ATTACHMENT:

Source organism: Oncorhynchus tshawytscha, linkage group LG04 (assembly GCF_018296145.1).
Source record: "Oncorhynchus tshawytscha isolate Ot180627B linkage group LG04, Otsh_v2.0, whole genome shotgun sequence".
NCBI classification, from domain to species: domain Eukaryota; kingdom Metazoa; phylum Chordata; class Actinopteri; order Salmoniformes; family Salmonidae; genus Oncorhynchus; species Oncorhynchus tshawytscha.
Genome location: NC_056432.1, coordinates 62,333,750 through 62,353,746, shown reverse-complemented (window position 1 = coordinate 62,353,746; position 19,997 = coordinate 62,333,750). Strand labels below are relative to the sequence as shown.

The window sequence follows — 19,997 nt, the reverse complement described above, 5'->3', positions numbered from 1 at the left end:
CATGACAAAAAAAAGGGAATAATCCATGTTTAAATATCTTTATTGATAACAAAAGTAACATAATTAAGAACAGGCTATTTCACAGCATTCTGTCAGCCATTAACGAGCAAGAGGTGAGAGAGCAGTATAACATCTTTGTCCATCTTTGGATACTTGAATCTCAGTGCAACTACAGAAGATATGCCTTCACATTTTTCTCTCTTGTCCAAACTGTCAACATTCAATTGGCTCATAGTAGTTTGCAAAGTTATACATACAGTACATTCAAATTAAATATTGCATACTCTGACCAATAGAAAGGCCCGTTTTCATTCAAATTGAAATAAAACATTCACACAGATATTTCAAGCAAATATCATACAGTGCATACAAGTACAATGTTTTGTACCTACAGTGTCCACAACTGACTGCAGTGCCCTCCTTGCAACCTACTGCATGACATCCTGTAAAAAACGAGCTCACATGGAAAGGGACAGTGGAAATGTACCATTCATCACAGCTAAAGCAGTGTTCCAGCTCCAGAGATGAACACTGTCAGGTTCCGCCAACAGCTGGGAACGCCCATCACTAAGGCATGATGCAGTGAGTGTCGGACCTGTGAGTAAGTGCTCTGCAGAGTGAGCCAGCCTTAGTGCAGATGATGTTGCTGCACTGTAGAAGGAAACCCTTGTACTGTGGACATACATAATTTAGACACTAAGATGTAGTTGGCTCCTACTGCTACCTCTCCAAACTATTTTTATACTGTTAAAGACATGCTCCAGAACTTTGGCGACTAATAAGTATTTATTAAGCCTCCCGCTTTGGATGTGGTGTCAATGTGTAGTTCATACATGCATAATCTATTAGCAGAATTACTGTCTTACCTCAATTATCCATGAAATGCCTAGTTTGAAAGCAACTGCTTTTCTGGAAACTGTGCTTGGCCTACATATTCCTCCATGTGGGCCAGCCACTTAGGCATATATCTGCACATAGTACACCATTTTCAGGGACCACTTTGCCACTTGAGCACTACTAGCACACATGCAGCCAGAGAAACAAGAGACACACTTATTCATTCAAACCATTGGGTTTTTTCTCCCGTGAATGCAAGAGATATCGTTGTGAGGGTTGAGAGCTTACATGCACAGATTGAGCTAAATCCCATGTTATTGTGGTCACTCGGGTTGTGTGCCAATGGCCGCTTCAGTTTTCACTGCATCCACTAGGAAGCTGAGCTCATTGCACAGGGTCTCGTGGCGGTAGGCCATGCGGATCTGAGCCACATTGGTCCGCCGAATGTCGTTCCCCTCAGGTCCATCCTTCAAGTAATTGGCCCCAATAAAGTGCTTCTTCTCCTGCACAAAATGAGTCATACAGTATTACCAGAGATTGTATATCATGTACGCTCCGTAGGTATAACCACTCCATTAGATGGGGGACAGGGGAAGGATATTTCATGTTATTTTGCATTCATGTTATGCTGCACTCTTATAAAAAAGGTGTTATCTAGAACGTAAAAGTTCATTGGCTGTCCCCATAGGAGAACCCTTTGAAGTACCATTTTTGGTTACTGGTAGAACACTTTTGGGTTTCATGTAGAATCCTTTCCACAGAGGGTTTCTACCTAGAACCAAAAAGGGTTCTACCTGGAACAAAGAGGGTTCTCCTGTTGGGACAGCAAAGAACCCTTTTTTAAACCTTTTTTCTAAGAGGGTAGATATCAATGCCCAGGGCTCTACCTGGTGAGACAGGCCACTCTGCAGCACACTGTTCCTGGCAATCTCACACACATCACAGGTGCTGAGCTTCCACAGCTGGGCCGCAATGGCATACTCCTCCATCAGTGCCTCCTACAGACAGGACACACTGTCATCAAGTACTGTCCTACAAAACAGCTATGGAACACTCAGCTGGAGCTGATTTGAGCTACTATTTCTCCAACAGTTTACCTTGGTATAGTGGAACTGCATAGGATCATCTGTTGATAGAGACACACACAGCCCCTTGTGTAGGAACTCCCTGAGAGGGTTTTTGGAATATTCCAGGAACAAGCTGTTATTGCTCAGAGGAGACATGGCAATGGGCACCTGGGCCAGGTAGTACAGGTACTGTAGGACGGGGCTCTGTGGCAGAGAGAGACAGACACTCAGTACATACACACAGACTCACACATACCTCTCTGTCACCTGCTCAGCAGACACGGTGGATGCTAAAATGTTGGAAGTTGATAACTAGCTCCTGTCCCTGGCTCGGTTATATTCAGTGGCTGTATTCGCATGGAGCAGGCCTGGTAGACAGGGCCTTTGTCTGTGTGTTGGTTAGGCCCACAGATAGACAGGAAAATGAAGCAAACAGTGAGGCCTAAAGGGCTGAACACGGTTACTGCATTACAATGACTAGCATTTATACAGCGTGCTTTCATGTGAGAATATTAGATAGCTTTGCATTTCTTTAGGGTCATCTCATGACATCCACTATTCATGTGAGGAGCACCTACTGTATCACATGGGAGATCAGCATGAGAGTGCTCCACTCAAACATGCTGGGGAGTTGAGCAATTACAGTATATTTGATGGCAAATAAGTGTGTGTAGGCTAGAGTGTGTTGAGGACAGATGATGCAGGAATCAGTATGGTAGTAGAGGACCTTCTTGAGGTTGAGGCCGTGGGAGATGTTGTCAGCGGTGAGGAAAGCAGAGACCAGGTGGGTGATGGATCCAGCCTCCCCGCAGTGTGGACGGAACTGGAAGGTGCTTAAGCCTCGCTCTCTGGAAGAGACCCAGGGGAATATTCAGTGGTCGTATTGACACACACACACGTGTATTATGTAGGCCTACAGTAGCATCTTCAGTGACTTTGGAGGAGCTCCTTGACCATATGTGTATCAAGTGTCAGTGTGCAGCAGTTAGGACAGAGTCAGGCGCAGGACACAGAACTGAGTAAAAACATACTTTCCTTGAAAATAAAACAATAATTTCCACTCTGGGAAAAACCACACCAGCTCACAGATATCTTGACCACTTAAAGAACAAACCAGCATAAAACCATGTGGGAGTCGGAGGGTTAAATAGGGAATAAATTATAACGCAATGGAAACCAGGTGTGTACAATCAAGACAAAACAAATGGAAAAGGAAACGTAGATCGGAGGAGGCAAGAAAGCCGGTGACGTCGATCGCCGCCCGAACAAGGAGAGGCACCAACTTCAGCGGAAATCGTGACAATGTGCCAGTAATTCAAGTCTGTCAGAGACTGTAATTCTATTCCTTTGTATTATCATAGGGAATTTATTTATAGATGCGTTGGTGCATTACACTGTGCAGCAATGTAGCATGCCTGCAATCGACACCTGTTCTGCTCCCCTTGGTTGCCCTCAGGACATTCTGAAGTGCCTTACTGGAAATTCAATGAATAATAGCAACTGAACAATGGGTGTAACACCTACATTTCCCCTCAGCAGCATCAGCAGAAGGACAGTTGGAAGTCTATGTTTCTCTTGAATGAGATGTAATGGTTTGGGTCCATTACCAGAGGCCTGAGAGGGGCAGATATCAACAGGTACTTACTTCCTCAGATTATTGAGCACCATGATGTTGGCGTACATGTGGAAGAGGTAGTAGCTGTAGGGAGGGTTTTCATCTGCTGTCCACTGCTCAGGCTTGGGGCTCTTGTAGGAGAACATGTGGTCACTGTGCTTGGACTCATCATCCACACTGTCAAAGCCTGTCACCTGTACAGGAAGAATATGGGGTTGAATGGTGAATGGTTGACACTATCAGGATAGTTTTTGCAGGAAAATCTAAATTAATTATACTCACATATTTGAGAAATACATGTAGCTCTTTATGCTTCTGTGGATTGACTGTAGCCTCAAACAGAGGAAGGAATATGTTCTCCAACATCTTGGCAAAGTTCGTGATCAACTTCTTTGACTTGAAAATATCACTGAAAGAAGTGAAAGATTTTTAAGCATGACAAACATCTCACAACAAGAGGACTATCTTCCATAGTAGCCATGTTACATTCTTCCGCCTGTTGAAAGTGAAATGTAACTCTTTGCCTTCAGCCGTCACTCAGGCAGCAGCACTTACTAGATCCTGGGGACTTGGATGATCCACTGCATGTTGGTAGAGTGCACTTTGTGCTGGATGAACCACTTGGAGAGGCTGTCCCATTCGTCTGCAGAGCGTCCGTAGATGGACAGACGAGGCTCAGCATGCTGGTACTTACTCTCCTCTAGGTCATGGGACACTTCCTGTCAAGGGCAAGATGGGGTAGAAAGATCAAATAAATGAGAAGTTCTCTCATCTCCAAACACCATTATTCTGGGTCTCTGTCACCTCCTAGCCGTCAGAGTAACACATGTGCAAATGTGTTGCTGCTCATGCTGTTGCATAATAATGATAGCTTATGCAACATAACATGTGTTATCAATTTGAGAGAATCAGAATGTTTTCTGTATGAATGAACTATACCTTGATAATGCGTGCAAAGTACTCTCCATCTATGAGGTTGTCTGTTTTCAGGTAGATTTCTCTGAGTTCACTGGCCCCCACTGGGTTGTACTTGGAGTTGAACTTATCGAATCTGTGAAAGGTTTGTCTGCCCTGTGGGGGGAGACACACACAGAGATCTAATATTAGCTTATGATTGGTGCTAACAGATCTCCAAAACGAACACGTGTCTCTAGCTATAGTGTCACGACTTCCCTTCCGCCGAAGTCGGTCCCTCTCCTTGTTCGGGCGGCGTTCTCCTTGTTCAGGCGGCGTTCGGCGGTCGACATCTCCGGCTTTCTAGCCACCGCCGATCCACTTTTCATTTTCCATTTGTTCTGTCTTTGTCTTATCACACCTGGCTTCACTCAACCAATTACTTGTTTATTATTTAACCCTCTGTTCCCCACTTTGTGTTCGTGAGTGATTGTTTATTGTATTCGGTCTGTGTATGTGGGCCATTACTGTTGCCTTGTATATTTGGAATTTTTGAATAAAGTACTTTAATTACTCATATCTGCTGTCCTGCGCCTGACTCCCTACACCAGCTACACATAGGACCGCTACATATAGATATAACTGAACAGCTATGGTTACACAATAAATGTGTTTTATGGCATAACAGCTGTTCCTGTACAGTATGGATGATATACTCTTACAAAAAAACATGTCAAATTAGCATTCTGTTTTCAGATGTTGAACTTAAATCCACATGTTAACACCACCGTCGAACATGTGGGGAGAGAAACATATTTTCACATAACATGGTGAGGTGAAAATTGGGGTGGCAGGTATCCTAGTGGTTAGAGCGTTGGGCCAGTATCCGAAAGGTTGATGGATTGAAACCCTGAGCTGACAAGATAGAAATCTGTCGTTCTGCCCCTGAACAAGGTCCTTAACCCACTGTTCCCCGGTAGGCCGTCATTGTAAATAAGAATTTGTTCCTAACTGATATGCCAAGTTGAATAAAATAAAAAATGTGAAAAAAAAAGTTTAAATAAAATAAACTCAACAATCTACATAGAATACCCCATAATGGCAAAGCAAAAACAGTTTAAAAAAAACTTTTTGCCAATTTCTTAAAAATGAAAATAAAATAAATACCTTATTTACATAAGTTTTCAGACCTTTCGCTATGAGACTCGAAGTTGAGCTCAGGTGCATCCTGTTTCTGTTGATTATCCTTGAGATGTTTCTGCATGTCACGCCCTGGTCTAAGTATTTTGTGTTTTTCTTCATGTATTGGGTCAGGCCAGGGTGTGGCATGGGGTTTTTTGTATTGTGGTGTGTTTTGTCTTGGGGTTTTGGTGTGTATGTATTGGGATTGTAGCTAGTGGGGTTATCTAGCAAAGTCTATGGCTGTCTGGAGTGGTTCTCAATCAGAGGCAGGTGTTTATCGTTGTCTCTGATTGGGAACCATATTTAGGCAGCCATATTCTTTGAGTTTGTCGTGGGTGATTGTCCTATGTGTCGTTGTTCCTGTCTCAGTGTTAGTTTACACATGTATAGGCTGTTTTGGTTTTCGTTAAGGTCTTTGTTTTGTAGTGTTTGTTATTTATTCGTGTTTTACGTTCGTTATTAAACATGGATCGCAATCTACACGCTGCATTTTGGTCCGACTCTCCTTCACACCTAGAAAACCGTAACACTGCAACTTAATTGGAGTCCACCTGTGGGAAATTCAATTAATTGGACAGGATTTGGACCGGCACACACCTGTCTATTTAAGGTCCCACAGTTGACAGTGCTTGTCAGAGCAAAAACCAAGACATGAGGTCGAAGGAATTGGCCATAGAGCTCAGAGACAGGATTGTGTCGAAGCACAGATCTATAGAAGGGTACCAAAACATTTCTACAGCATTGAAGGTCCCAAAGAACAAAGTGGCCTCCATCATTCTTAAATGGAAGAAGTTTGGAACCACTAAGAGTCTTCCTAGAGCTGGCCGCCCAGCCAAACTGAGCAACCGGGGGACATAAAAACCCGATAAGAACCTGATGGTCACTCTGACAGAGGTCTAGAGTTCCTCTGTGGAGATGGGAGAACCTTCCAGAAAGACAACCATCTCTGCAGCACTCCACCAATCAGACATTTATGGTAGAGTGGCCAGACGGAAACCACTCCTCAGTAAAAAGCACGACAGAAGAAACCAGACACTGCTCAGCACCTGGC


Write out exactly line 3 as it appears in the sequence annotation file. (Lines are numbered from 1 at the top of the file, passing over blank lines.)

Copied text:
NCBI classification, from domain to species: domain Eukaryota; kingdom Metazoa; phylum Chordata; class Actinopteri; order Salmoniformes; family Salmonidae; genus Oncorhynchus; species Oncorhynchus tshawytscha.